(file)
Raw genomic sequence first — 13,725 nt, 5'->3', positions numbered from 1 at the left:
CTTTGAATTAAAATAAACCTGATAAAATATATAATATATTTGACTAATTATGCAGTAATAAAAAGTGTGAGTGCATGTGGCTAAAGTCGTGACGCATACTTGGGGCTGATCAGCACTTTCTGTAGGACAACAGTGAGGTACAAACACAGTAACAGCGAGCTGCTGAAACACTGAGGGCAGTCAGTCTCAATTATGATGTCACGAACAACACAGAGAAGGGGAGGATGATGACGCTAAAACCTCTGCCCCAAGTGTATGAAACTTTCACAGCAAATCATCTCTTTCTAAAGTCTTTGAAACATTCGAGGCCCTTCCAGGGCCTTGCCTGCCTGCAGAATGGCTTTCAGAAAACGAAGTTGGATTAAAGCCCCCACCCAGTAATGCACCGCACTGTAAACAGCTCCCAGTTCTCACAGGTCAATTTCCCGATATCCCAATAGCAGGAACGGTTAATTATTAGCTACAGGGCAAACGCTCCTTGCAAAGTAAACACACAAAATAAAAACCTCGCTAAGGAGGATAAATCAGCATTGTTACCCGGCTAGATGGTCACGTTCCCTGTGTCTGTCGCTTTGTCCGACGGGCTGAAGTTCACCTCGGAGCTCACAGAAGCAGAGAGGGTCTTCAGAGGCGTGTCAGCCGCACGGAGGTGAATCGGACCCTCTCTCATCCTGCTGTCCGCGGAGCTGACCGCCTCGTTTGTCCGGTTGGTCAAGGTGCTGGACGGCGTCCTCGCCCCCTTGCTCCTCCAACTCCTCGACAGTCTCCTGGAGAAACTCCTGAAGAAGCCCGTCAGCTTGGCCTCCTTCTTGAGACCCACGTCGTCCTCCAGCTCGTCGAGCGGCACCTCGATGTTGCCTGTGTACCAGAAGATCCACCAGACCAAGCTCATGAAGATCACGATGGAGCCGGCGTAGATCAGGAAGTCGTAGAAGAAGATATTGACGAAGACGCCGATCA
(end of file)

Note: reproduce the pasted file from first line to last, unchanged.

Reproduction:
Raw genomic sequence first — 13,725 nt, 5'->3', positions numbered from 1 at the left:
CTTTGAATTAAAATAAACCTGATAAAATATATAATATATTTGACTAATTATGCAGTAATAAAAAGTGTGAGTGCATGTGGCTAAAGTCGTGACGCATACTTGGGGCTGATCAGCACTTTCTGTAGGACAACAGTGAGGTACAAACACAGTAACAGCGAGCTGCTGAAACACTGAGGGCAGTCAGTCTCAATTATGATGTCACGAACAACACAGAGAAGGGGAGGATGATGACGCTAAAACCTCTGCCCCAAGTGTATGAAACTTTCACAGCAAATCATCTCTTTCTAAAGTCTTTGAAACATTCGAGGCCCTTCCAGGGCCTTGCCTGCCTGCAGAATGGCTTTCAGAAAACGAAGTTGGATTAAAGCCCCCACCCAGTAATGCACCGCACTGTAAACAGCTCCCAGTTCTCACAGGTCAATTTCCCGATATCCCAATAGCAGGAACGGTTAATTATTAGCTACAGGGCAAACGCTCCTTGCAAAGTAAACACACAAAATAAAAACCTCGCTAAGGAGGATAAATCAGCATTGTTACCCGGCTAGATGGTCACGTTCCCTGTGTCTGTCGCTTTGTCCGACGGGCTGAAGTTCACCTCGGAGCTCACAGAAGCAGAGAGGGTCTTCAGAGGCGTGTCAGCCGCACGGAGGTGAATCGGACCCTCTCTCATCCTGCTGTCCGCGGAGCTGACCGCCTCGTTTGTCCGGTTGGTCAAGGTGCTGGACGGCGTCCTCGCCCCCTTGCTCCTCCAACTCCTCGACAGTCTCCTGGAGAAACTCCTGAAGAAGCCCGTCAGCTTGGCCTCCTTCTTGAGACCCACGTCGTCCTCCAGCTCGTCGAGCGGCACCTCGATGTTGCCTGTGTACCAGAAGATCCACCAGACCAAGCTCATGAAGATCACGATGGAGCCGGCGTAGATCAGGAAGTCGTAGAAGAAGATATTGACGAAGACGCCGATCA